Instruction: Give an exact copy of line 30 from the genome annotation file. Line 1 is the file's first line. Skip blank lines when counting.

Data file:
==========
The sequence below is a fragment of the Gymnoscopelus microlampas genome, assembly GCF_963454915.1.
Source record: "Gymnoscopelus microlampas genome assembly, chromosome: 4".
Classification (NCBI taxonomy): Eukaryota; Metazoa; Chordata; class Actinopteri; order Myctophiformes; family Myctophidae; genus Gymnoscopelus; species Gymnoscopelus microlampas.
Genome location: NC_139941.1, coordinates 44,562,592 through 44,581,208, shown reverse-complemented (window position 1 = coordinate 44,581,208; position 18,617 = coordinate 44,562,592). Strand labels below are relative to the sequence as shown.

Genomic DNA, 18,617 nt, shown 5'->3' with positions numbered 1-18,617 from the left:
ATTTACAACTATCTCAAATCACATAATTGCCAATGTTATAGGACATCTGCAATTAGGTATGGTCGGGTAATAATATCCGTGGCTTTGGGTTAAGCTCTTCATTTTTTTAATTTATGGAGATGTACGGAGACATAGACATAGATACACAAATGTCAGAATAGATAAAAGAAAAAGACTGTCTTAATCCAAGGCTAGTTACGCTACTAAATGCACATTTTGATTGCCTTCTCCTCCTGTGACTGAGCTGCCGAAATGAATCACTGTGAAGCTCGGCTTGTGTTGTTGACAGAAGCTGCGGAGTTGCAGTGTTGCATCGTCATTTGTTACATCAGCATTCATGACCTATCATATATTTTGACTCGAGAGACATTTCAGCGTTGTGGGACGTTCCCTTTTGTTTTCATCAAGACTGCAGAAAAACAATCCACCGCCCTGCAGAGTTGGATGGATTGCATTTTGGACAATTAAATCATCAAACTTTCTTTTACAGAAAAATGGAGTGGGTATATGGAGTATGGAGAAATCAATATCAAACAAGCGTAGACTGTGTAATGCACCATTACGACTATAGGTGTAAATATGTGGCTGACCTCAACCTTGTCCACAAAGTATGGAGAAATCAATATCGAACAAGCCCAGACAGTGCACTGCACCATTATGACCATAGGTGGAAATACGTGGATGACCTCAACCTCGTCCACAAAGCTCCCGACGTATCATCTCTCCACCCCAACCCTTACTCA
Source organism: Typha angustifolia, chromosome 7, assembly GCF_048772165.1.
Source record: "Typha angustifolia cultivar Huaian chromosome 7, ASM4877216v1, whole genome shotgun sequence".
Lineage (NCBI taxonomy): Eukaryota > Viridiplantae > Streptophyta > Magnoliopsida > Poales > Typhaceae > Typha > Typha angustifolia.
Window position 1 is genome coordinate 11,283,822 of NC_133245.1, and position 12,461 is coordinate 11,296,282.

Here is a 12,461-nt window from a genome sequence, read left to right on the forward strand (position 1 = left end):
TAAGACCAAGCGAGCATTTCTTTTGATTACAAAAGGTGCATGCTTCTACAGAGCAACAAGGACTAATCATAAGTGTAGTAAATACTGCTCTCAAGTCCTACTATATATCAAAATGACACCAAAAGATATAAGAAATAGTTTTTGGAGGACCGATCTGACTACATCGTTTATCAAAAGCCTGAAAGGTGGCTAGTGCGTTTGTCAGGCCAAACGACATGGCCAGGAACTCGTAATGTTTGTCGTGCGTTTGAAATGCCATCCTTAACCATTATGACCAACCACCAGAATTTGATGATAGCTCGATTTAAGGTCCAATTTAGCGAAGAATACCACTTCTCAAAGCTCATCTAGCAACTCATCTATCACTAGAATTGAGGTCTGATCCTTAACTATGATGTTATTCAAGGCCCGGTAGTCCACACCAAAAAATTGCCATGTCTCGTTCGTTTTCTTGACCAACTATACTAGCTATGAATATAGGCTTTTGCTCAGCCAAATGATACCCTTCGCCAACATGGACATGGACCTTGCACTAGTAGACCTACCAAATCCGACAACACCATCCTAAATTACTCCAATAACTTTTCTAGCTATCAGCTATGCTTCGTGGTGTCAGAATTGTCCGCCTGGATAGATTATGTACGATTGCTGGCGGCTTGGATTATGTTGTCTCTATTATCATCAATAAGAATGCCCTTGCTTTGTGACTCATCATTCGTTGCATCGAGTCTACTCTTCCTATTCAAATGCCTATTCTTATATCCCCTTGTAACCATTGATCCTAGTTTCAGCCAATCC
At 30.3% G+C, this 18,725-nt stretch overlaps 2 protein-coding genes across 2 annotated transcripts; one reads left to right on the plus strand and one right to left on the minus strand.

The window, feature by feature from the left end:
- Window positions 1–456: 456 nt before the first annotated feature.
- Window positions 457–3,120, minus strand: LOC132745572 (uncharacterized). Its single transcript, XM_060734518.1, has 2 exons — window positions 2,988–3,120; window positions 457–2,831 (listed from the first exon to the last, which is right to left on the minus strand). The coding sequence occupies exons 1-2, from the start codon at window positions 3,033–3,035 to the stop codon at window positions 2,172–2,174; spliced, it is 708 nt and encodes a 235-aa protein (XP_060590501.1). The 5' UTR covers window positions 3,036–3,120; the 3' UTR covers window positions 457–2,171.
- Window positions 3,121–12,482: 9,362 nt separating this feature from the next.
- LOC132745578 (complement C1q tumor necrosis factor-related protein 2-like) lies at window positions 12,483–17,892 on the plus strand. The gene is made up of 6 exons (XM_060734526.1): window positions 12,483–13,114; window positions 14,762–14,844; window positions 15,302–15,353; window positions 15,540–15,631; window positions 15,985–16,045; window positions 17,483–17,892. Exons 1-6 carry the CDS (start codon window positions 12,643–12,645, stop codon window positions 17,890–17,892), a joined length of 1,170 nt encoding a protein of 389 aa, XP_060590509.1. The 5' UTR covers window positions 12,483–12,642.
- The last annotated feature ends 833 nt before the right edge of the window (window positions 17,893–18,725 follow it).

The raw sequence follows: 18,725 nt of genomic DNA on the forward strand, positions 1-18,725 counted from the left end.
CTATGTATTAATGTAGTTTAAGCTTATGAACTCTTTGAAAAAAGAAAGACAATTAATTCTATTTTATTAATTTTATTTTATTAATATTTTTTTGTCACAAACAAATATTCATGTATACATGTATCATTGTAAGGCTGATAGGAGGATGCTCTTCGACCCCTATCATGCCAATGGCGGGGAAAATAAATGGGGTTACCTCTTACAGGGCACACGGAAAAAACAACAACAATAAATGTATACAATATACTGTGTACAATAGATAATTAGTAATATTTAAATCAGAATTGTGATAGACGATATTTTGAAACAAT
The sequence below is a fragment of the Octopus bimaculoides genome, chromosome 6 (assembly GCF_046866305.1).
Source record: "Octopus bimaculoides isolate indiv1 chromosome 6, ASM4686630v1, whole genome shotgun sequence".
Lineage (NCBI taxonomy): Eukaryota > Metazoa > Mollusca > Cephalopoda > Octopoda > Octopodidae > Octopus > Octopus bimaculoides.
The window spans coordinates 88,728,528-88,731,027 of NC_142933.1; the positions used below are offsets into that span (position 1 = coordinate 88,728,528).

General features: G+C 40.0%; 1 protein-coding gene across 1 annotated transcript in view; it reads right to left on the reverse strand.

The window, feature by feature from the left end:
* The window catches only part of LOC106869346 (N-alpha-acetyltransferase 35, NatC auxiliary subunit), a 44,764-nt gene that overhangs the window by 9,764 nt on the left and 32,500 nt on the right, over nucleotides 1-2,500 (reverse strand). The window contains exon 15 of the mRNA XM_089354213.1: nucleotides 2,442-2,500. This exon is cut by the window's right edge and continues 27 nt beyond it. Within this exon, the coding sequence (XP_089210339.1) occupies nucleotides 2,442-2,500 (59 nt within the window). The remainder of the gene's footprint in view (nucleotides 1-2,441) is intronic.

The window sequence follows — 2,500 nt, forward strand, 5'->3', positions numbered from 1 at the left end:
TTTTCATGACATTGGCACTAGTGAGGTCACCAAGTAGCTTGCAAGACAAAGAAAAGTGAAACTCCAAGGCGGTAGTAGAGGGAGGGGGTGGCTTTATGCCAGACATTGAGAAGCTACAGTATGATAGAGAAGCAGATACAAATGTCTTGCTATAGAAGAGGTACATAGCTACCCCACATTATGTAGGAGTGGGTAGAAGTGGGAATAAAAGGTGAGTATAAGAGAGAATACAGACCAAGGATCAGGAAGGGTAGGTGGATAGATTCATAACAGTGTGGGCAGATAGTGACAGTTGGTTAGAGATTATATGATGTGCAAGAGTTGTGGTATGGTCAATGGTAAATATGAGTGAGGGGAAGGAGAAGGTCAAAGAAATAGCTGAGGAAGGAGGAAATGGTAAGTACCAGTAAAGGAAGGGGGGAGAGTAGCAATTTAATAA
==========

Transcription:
TTTTCATGACATTGGCACTAGTGAGGTCACCAAGTAGCTTGCAAGACAAAGAAAAGTGAAACTCCAAGGCGGTAGTAGAGGGAGGGGGTGGCTTTATGCCAGACATTGAGAAGCTACAGTATGATAGAGAAGCAGATACAAATGTCTTGCTATAGAAGAGGTACATAGCTACCCCACATTATGTAGGAGTGGGTAGAAGTGGGAATAAAAGGTGAGTATAAGAGAGAATACAGACCAAGGATCAGGAAGGGTAGGTGGATAGATTCATAACAGTGTGGGCAGATAGTGACAGTTGGTTAGAGATTATATGATGTGCAAGAGTTGTGGTATGGTCAATGGTAAATATGAGTGAGGGGAAGGAGAAGGTCAAAGAAATAGCTGAGGAAGGAGGAAATGGTAAGTACCAGTAAAGGAAGGGGGGAGAGTAGCAATTTAATAA